A US president cannot run for the office of president after having completed two terms (either full terms or partial terms).
However there is no law preventing a former president seeking any other type of office. Hence an ex-president could (in theory) run for a seat in the House of Representatives, the Senate, or for any state office such as Governor. John Quincy Adams is the only former president to have served in Congress after his presidency.
Interestingly, it might be possible for a former President to run for the office of Vice President. This would seem strange, given that the Vice-President is expected to replace the President when necessary, and would thus seem to be in violation of the "no more than two terms" rule.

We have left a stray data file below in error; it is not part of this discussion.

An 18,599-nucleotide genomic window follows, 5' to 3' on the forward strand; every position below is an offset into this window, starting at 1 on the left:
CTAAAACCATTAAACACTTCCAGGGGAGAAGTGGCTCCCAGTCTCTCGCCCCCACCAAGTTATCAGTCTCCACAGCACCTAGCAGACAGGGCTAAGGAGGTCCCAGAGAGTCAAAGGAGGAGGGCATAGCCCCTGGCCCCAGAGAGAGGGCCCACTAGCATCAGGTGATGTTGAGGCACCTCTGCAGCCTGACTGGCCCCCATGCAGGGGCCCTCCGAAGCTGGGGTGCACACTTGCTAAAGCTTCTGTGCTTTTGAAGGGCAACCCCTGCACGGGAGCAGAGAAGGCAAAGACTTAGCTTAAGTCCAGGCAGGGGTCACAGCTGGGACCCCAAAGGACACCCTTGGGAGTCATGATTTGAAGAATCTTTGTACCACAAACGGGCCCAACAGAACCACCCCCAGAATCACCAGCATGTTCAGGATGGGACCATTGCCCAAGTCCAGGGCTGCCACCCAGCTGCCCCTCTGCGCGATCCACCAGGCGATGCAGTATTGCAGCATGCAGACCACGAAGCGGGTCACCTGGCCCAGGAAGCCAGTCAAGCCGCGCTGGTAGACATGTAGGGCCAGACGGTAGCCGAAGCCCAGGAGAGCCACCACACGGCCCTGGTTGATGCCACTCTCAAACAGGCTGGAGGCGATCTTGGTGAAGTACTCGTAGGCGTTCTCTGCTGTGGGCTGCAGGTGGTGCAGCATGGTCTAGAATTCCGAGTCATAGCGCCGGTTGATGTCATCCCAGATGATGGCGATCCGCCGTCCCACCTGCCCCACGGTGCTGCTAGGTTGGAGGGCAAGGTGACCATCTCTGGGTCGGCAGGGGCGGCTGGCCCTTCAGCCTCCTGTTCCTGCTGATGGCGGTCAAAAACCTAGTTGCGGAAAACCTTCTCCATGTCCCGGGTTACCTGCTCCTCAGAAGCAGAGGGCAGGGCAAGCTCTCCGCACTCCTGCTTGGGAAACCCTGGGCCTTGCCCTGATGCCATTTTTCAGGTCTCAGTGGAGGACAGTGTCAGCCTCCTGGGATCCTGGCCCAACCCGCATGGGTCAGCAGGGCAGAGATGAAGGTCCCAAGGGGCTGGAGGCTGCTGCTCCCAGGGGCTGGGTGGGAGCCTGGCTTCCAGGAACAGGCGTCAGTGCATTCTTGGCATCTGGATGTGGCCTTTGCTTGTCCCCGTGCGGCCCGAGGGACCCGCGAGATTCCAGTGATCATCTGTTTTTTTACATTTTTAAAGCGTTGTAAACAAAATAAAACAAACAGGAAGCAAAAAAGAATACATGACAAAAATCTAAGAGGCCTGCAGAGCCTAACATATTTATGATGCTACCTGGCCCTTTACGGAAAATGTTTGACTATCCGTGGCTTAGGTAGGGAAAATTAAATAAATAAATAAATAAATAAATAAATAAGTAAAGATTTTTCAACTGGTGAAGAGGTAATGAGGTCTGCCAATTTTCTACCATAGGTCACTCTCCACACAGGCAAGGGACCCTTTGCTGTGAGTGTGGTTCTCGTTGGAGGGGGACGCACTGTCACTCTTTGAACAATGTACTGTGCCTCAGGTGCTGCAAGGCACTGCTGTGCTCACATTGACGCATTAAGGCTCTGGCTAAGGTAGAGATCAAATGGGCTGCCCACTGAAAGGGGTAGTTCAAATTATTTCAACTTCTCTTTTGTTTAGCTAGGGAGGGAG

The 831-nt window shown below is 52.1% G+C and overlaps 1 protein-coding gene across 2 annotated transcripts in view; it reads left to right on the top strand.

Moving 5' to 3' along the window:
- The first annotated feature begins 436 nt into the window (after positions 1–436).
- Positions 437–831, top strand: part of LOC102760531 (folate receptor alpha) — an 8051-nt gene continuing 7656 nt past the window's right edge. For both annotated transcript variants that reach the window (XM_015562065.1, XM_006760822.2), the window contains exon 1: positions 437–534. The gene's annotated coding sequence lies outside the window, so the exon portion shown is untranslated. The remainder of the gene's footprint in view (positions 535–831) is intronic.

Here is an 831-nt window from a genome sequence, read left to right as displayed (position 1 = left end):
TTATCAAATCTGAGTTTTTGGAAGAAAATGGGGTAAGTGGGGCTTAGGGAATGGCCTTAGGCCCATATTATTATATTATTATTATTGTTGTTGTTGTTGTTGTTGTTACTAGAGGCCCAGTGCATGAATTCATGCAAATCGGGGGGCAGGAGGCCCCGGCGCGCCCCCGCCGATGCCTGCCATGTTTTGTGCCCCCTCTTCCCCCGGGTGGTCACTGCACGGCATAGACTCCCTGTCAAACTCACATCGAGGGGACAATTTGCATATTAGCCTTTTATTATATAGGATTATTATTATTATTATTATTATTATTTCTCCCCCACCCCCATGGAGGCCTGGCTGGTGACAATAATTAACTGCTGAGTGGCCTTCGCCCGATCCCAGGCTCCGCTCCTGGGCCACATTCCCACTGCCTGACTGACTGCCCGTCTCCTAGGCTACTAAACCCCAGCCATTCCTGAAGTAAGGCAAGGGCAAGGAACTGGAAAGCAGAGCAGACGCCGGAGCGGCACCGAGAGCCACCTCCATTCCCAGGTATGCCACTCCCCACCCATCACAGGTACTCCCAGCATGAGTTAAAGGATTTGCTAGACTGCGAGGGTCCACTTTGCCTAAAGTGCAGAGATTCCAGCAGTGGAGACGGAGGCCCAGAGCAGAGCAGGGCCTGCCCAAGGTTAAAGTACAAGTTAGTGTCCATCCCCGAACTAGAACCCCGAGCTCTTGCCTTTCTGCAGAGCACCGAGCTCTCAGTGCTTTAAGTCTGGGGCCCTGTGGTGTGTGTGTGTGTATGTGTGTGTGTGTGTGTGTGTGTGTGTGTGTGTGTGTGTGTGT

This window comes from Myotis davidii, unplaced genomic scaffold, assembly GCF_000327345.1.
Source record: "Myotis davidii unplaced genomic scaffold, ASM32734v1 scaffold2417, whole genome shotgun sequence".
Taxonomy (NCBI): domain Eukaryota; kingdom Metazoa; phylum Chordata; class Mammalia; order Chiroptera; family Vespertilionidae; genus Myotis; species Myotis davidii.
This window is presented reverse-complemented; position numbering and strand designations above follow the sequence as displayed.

However there is a theoretical loophole due to the wording of the 22nd amendment. The 22th amendment only prevents an ineligible ex-president from being again elected to the office of President. It does not specifically rule on the situation where a former president is elected to the vice-presidency and subsequently "ascends" to the office.
This circumstance has never arisen so it has not yet been tested in the law. In the case a former president decided to run for the Vice-Presidency it would be very likely that a Supreme Court case (and possibly a revised constitutional amendment) would follow.
For the record, former President Clinton rejected the idea on the David Letterman Show in 2007, saying "...I just don't believe it's consistent with the spirit of the Constitution for someone who's been President twice to be elected Vice President."